These days, the friends, now 18, are channeling their passion for gaming into something any parent would be proud of: their own charity that aims to lift the spirits of U.S. troops fighting overseas.
Peter and Jack collect new and used handheld video games and gaming systems—like Game Boy, Nintendo DS, and PlayStation Portable—and send them to soldiers stationed in Iraq and Afghanistan. “A lot of the troops are not much older than Jack and me,” says Peter, a competitive water-skier who teaches the sport to younger kids during the summer. “The games help take their minds off things.”
Peter and Jack started thinking about the troops in March 2008, when they organized a community-service project they called Cheer Up the Troops. They spent a week at two elementary schools near their homes in Westchester County, New York, helping students write 1,000 letters and create drawings to send to soldiers overseas.
That’s when Jack and Peter heard that handheld video games were in great demand. The teens put collection boxes in their school as well as in churches and fire stations. “It was amazing how many people had old games lying around,” says Jack.
The friends also collect batteries and cash donations that they use to buy new items at a discount. Sports games, like NBA Live and FIFA Soccer, and action and strategy games, like Warhammer and Age of Empires, have universal appeal. To give the troops “a taste of home,” says Jack, they ask the kids who donate their games to write a short note or e-mail to a soldier.
As demand grew, the teens started a charity, Games for Heroes, and contacted manufacturers. Sony, Electronic Arts, Capcom, and G-Net have donated about 1,000 games. In just two years, the charity has distributed more than $100,000 in goods. The teens rely on word of mouth, recruitment and reserve centers, and networking to expand their database of names and addresses.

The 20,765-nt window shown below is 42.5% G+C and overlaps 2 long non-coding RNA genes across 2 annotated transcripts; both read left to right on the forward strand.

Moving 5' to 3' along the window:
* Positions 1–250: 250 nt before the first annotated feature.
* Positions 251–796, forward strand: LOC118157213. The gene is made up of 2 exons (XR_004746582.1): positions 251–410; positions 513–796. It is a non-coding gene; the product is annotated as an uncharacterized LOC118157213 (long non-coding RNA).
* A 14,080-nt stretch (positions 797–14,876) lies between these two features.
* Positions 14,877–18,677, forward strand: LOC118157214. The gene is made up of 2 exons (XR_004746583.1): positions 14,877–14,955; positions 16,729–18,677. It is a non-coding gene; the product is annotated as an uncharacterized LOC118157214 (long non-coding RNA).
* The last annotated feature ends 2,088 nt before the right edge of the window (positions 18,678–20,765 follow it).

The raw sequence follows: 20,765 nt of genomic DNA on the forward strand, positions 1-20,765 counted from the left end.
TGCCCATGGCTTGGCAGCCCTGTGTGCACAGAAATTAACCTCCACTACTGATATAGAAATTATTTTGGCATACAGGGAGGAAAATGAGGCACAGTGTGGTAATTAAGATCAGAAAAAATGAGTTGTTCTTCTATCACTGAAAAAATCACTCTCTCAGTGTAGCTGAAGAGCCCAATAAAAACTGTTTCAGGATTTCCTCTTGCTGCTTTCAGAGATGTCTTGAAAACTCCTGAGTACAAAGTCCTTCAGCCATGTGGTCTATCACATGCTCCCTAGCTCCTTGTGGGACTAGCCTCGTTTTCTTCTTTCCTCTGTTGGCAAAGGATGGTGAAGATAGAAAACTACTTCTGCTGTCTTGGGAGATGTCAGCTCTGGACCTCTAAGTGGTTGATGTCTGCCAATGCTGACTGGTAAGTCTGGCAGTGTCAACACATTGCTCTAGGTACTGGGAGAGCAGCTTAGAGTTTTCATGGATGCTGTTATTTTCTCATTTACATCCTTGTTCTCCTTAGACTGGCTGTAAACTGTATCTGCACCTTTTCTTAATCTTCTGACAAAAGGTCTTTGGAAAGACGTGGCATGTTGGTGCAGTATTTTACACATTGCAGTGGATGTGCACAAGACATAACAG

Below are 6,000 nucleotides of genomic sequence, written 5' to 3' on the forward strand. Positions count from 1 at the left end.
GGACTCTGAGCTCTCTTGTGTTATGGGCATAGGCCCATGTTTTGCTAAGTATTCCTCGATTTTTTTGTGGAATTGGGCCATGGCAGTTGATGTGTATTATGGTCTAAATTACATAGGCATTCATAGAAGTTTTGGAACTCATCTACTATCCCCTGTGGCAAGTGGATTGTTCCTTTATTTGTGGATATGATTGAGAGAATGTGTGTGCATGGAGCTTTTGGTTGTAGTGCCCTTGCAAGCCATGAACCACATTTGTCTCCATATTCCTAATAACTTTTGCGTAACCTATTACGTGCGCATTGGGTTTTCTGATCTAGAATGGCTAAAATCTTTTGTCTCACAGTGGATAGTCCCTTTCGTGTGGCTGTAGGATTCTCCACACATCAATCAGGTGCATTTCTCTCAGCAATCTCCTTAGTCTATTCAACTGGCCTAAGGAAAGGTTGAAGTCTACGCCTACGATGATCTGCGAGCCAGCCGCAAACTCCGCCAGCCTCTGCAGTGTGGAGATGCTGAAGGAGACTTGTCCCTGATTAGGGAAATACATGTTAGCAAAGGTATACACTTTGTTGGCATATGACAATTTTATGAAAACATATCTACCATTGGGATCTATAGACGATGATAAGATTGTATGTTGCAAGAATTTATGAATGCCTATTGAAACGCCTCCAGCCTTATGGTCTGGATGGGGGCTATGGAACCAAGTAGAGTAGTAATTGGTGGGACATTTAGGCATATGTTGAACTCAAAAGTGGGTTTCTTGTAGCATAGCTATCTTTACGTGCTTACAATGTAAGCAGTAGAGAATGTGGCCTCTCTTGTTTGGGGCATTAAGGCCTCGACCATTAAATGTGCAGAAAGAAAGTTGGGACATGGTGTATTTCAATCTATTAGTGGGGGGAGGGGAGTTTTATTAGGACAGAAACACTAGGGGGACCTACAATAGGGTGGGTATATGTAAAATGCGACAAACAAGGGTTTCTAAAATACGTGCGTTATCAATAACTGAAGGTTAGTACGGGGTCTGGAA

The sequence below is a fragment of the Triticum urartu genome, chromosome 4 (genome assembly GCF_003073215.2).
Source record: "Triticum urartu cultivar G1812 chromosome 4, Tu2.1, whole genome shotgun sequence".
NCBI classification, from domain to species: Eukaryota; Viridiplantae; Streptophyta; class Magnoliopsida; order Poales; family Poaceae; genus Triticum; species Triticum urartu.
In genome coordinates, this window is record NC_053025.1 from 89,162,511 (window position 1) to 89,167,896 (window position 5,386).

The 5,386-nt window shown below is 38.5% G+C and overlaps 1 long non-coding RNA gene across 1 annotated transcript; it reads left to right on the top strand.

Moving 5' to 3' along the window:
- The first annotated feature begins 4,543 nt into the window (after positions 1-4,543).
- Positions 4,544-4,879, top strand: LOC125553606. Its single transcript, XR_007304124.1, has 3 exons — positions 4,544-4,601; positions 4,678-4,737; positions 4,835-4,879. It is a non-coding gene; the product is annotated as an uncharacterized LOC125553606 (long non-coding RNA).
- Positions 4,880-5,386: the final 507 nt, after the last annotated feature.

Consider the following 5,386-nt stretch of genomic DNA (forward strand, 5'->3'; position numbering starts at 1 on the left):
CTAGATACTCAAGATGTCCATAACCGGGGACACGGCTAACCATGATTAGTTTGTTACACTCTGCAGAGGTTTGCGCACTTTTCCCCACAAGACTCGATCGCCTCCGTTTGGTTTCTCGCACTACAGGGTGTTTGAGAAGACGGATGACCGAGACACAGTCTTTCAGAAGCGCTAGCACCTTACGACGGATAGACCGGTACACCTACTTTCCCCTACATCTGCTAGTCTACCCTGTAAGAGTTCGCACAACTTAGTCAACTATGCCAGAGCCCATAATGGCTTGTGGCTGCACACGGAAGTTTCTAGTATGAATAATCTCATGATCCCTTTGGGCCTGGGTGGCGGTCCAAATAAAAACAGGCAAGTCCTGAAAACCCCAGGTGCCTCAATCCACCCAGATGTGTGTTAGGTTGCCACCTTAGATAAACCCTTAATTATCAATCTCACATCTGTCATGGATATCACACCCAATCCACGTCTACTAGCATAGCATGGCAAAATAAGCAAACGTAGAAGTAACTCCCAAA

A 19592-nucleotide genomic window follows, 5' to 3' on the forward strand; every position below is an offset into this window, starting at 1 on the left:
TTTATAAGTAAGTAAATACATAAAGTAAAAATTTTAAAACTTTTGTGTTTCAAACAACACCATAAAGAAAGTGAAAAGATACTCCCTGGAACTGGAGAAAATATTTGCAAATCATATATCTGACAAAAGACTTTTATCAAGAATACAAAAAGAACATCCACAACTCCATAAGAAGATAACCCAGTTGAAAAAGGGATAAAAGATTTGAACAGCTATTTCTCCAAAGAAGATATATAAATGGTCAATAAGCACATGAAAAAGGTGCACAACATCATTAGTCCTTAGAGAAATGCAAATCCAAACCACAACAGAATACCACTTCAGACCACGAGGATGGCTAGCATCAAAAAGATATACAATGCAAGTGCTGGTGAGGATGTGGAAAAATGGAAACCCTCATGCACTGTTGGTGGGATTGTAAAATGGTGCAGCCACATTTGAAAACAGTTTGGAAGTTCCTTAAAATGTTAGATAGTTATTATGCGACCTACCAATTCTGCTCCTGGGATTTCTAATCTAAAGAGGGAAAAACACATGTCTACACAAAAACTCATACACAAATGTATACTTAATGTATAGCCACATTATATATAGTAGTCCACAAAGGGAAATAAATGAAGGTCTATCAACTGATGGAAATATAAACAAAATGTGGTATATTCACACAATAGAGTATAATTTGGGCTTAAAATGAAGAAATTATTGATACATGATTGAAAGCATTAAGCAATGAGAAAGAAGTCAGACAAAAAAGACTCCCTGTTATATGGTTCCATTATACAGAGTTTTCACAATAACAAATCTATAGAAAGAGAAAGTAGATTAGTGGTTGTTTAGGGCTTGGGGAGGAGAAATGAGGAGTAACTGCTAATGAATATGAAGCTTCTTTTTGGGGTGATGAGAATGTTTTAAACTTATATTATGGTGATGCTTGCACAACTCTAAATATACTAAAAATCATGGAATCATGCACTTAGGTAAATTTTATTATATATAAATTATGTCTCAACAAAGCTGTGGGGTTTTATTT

And the soldiers appreciate their efforts. While stationed in Iraq, 1st Lt. Daniel A. Garcia-Ascanio awarded the games and systems as prizes at a video game Olympics and a best-squad competition he hosted for the troops. The events, says Garcia-Ascanio, were “a blast.” Some recipients regift the gaming systems when their stints are up, leaving them behind for others to play.
The teens will start college this fall—Peter at Elon University, in North Carolina, and Jack at Union College, in New York—but they remain committed to the project. They now plan to send games to wounded soldiers recovering at military hospitals in the United States. “We’re in this for the long haul,” says Peter. “We’ll ship games to our heroes until the last soldier comes home.”